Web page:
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A lukewarm review for new Berkeley building

New Californian building on Trader Joe's opening day.

The building which houses Berkeley’s newly opened Trader Joe’s was given a lukewarm review by the Chronicle’s urban design writer John King this weekend.

While King welcomed the five story mixed-use building as an example of the sort of smart growth cities like Berkeley need, he was less than enthusiasic about its design, calling it “more overstuffed than urbane”.

The New Californian building, as it is called, comprises 148 apartments as well as Berkeley’s first Trader Joe’s. In style terms, it is a mixed bag of Craftsman and neo-Spanish references, with a red-brick base and a mustard-yellow stucco facade.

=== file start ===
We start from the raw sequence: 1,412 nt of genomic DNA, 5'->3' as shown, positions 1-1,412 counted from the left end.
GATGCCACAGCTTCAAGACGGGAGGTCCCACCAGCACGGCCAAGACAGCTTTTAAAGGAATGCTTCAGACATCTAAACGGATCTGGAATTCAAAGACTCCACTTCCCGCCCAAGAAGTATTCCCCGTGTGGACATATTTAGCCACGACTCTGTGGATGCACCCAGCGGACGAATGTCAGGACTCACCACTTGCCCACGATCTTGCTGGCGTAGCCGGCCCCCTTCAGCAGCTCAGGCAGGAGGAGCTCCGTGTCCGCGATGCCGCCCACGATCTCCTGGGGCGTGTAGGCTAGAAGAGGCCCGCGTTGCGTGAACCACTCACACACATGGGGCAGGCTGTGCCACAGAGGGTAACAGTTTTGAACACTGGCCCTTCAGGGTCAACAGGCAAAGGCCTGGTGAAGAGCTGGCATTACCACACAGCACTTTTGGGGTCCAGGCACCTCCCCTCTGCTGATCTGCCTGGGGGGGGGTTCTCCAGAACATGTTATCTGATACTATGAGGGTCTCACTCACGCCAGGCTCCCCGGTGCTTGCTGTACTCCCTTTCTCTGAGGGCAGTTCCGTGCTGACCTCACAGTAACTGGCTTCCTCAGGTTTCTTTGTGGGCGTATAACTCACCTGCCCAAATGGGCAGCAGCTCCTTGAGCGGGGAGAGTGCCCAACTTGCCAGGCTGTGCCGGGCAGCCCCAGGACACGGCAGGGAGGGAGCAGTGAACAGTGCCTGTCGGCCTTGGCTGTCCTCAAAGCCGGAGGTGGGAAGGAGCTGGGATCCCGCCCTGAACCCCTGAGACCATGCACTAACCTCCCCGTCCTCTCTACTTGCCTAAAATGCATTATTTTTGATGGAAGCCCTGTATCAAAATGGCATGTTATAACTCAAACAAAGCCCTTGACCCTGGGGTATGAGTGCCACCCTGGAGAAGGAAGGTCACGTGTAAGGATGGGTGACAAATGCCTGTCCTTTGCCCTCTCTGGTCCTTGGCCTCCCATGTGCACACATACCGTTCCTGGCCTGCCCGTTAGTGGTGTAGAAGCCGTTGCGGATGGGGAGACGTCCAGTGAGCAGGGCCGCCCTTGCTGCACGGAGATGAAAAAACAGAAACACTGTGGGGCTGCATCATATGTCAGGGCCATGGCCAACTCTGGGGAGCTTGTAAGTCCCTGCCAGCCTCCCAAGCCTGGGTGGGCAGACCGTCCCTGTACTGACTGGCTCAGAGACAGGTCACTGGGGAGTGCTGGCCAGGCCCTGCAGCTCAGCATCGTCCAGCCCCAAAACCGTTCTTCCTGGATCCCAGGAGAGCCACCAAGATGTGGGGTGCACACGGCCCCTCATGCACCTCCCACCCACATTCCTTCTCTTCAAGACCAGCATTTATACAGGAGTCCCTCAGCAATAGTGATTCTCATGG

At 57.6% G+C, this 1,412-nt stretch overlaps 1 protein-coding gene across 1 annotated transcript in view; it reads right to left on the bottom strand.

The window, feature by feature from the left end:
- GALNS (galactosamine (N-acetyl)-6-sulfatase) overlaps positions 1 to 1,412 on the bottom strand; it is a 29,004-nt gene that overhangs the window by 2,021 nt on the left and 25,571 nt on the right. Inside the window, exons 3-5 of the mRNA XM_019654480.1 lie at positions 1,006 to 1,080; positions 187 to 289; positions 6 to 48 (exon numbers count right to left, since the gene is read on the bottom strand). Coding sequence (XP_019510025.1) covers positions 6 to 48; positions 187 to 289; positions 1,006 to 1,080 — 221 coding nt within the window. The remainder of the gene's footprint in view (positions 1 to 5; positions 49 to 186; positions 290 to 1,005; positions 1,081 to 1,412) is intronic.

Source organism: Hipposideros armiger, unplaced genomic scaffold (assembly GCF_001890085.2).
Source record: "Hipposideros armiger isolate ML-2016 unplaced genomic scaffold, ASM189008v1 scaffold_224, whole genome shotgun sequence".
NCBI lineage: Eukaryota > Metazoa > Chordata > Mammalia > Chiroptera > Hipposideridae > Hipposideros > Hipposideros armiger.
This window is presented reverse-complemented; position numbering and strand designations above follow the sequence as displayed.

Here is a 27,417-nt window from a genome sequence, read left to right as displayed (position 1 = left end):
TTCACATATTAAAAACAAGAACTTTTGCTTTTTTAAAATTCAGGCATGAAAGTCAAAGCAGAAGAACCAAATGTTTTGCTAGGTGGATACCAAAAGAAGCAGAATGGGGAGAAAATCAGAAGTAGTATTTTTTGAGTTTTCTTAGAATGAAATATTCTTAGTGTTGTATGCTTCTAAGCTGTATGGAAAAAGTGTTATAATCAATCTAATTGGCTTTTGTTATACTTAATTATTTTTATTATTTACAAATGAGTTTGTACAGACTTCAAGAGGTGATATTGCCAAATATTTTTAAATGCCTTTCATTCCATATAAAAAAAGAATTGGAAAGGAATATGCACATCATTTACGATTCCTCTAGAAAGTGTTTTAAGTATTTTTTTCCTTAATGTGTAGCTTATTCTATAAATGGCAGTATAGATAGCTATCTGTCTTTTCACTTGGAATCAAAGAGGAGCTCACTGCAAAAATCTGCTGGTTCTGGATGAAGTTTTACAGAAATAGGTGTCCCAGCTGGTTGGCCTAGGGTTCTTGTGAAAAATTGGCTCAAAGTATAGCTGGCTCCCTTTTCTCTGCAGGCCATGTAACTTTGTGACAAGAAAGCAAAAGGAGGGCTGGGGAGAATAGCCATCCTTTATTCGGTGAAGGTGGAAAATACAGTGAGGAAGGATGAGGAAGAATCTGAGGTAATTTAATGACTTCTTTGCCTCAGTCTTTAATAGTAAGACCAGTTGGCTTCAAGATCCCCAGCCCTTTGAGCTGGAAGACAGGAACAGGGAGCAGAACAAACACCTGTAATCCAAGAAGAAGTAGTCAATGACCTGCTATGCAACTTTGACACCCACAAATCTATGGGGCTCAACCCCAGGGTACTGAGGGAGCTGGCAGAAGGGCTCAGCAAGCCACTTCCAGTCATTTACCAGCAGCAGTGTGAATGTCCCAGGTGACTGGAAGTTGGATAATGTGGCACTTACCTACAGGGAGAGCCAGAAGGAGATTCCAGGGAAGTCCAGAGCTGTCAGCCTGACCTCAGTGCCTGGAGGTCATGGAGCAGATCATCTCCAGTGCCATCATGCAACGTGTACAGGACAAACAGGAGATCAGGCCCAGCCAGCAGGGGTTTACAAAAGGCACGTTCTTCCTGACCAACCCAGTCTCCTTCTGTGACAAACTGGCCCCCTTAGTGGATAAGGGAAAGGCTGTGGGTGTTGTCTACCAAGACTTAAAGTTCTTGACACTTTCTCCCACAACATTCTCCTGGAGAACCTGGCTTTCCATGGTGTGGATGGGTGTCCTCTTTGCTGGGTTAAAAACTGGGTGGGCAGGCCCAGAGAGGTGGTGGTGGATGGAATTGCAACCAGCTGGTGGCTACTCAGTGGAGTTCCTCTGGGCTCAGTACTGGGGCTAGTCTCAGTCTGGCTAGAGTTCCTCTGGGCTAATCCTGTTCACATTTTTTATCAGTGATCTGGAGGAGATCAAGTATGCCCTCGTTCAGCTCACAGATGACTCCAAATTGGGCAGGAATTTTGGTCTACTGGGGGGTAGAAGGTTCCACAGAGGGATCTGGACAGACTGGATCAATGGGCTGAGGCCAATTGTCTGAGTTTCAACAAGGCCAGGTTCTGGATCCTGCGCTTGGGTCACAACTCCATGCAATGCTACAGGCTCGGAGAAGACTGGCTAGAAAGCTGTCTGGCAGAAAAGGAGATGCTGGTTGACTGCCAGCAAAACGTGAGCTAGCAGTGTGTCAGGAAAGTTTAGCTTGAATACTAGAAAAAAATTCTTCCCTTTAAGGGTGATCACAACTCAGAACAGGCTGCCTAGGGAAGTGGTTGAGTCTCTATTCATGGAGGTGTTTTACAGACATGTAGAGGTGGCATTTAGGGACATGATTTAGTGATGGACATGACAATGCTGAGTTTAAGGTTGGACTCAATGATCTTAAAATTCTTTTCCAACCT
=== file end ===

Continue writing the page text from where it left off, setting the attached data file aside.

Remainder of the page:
The building was designed by Oakland architect Kirk Peterson, who favors historically influenced design and who has designed several other Berkeley buildings, including the Bachenheimer and Gaia projects, Southside Square, and 1717 Fourth Street. The New Californian Building was developed by Hudson McDonald.


The city of Berkeley appears to deliberately shy away from anything contemporary when commissioning new construction — perhaps a reflection of the taste of its residents. As King put it: “[This is a] city where many people bridle at anything that looks as though it was designed after Julia Morgan retired.”

Photo: Keoki Seu.